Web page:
The Proms is a landmark event with a mixed image. It’s grand status as a bastion of classical music events, is overshadowed by perceptions of an ageing audience, and a prejudice of being too stagnant to be enjoyable. Nevertheless, this annual convention of regulars, enthusiasts, and inquisitive first-timers has endured over the decades. Step into a piece of history…..
A bit of context goes a long way……
Stemming from my childhood, I have a chequered memory of the Proms. I recall a rather stuffy affair, somewhat similar to Songs of Praise on a Sunday evening. To me, the Proms was rather abstract, inhabited by the elite of classical music devotees; part of the BBC’s small ‘artsy’ repertoire, held at a rather grand London venue during the summer. If you had asked me to succinctly explain what the Proms actually was, it would have been similar to asking a monkey to explain the salient points of quantum physics!
Prom is short for promenade concert, which in days gone by was an outdoor concert. Over time, a series of shorter alfresco concerts, light & relaxed in nature, migrated indoors. Robert Newman (an English businessman and avid music lover) was a key architect of creating more informal classical music concerts in the nineteenth century. He collaborated with Sir Henry Wood (an English conductor), and these cultural icons eventually morphed into the BBC Proms in 1927.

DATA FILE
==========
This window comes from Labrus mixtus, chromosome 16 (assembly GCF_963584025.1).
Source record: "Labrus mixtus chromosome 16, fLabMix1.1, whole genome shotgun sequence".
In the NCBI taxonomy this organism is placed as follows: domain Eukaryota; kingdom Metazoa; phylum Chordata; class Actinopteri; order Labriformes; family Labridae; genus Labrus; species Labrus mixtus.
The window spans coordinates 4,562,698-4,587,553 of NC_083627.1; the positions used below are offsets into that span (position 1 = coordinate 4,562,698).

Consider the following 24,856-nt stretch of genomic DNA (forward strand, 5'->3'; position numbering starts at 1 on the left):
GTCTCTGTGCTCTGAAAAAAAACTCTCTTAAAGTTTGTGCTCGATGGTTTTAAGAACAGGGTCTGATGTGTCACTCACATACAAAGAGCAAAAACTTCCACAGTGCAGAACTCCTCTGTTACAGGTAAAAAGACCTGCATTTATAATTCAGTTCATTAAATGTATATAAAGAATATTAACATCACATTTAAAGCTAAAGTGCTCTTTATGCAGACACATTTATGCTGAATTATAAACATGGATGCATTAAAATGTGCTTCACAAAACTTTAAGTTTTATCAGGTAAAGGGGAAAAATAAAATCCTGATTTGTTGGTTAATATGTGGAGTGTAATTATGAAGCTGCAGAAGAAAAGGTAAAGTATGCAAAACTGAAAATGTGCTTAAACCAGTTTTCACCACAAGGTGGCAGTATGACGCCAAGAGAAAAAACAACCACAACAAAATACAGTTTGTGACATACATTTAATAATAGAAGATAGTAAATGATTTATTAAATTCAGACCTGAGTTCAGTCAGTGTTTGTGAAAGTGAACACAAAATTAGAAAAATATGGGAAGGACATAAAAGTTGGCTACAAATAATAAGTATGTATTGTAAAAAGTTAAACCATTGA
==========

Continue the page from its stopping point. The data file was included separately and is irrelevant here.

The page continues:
In 1941 the Proms moved to its current home of The Royal Albert Hall in London. The venue retains one of the key features of the original format: to allow a vast array of standing audience members. The current Proms repertoire represents a mix of new innovative works, alongside more classical pieces. These are delivered in ten to thirty-minute segments. The “Last Night of the Proms” is the most famous and popular evening, mostly due to its jovial and celebratory style.
So fast-forward to 2016, an unexpected invite from friends, and I experienced my first tentative foray into this classical institution. Now, three years later, a regular staple of my annual calendar is cemented at this auspicious event.
What to expect……
The Royal Albert Hall is a true giant in UK entertainment venues. Approaching the wonderful oval dome, it invokes a mixture of feelings. It’s cream and burgundy façade presents itself as some sort of neo-classical sporting venue. Upon arrival, you know you are somewhere special. The Romanesque motifs that adorn the top-third of the building somehow present the impression that you are entering a gladiatorial arena. What magic it holds inside is now a contemporary mix; anywhere from circus acts, ballet, pop, opera, classical music, and theatre plays. It’s a venue that is truly adaptable.
The Proms is typically held over an eight-week period. This year we opted to attend on a Friday evening, with an exciting playlist laid out. Part of the charm of the Proms is the mixed nature of what you can expect. Forget any expectation that you will have to sit through a two-hour symphony. The segments here are short: long enough to retain your attention, but not too long that you will suddenly awaken to find your face in that bowl of ice-cream you purchased at the interval.